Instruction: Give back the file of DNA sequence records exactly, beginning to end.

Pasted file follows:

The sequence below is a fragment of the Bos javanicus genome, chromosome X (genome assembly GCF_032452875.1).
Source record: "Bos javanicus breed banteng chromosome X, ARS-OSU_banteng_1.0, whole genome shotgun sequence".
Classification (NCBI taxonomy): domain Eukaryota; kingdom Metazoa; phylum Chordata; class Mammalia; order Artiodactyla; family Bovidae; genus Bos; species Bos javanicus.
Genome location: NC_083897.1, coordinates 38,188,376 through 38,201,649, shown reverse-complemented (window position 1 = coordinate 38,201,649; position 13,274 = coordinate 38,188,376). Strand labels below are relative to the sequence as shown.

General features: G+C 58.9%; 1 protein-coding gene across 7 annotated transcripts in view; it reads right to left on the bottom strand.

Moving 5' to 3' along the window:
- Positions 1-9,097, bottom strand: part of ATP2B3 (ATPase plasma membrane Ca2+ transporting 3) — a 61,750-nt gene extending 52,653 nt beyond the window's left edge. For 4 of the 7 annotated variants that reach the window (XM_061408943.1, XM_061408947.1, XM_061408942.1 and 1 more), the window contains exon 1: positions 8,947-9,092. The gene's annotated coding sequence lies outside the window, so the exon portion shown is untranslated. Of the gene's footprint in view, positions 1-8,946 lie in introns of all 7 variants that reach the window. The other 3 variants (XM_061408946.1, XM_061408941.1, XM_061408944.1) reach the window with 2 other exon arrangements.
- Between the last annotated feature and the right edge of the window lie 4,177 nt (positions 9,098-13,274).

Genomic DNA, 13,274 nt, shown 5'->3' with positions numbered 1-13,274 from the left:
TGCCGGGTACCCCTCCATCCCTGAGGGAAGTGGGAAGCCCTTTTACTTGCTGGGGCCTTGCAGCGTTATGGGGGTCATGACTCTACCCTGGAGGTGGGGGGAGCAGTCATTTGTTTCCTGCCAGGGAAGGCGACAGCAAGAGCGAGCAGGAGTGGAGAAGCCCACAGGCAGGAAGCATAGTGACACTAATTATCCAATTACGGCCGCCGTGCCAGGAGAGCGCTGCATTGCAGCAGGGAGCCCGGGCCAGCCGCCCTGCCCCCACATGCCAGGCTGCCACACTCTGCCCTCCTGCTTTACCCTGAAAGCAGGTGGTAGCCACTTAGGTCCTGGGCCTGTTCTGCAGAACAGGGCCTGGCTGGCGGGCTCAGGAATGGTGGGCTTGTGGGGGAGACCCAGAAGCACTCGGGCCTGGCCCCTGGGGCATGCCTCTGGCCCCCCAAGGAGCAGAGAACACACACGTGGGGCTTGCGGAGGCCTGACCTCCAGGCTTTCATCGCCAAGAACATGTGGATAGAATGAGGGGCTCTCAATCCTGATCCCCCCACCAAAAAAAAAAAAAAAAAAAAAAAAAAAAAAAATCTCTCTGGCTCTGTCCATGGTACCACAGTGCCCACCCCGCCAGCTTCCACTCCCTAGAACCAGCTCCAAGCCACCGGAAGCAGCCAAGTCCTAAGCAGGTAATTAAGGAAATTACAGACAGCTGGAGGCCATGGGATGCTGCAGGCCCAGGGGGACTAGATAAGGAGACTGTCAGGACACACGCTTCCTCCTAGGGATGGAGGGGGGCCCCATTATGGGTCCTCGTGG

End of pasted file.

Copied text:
The sequence below is a fragment of the Bos javanicus genome, chromosome X (genome assembly GCF_032452875.1).
Source record: "Bos javanicus breed banteng chromosome X, ARS-OSU_banteng_1.0, whole genome shotgun sequence".
Classification (NCBI taxonomy): domain Eukaryota; kingdom Metazoa; phylum Chordata; class Mammalia; order Artiodactyla; family Bovidae; genus Bos; species Bos javanicus.
Genome location: NC_083897.1, coordinates 38,188,376 through 38,201,649, shown reverse-complemented (window position 1 = coordinate 38,201,649; position 13,274 = coordinate 38,188,376). Strand labels below are relative to the sequence as shown.

General features: G+C 58.9%; 1 protein-coding gene across 7 annotated transcripts in view; it reads right to left on the bottom strand.

Moving 5' to 3' along the window:
- Positions 1-9,097, bottom strand: part of ATP2B3 (ATPase plasma membrane Ca2+ transporting 3) — a 61,750-nt gene extending 52,653 nt beyond the window's left edge. For 4 of the 7 annotated variants that reach the window (XM_061408943.1, XM_061408947.1, XM_061408942.1 and 1 more), the window contains exon 1: positions 8,947-9,092. The gene's annotated coding sequence lies outside the window, so the exon portion shown is untranslated. Of the gene's footprint in view, positions 1-8,946 lie in introns of all 7 variants that reach the window. The other 3 variants (XM_061408946.1, XM_061408941.1, XM_061408944.1) reach the window with 2 other exon arrangements.
- Between the last annotated feature and the right edge of the window lie 4,177 nt (positions 9,098-13,274).

Genomic DNA, 13,274 nt, shown 5'->3' with positions numbered 1-13,274 from the left:
TGCCGGGTACCCCTCCATCCCTGAGGGAAGTGGGAAGCCCTTTTACTTGCTGGGGCCTTGCAGCGTTATGGGGGTCATGACTCTACCCTGGAGGTGGGGGGAGCAGTCATTTGTTTCCTGCCAGGGAAGGCGACAGCAAGAGCGAGCAGGAGTGGAGAAGCCCACAGGCAGGAAGCATAGTGACACTAATTATCCAATTACGGCCGCCGTGCCAGGAGAGCGCTGCATTGCAGCAGGGAGCCCGGGCCAGCCGCCCTGCCCCCACATGCCAGGCTGCCACACTCTGCCCTCCTGCTTTACCCTGAAAGCAGGTGGTAGCCACTTAGGTCCTGGGCCTGTTCTGCAGAACAGGGCCTGGCTGGCGGGCTCAGGAATGGTGGGCTTGTGGGGGAGACCCAGAAGCACTCGGGCCTGGCCCCTGGGGCATGCCTCTGGCCCCCCAAGGAGCAGAGAACACACACGTGGGGCTTGCGGAGGCCTGACCTCCAGGCTTTCATCGCCAAGAACATGTGGATAGAATGAGGGGCTCTCAATCCTGATCCCCCCACCAAAAAAAAAAAAAAAAAAAAAAAAAAAAAAAATCTCTCTGGCTCTGTCCATGGTACCACAGTGCCCACCCCGCCAGCTTCCACTCCCTAGAACCAGCTCCAAGCCACCGGAAGCAGCCAAGTCCTAAGCAGGTAATTAAGGAAATTACAGACAGCTGGAGGCCATGGGATGCTGCAGGCCCAGGGGGACTAGATAAGGAGACTGTCAGGACACACGCTTCCTCCTAGGGATGGAGGGGGGCCCCATTATGGGTCCTCGTGG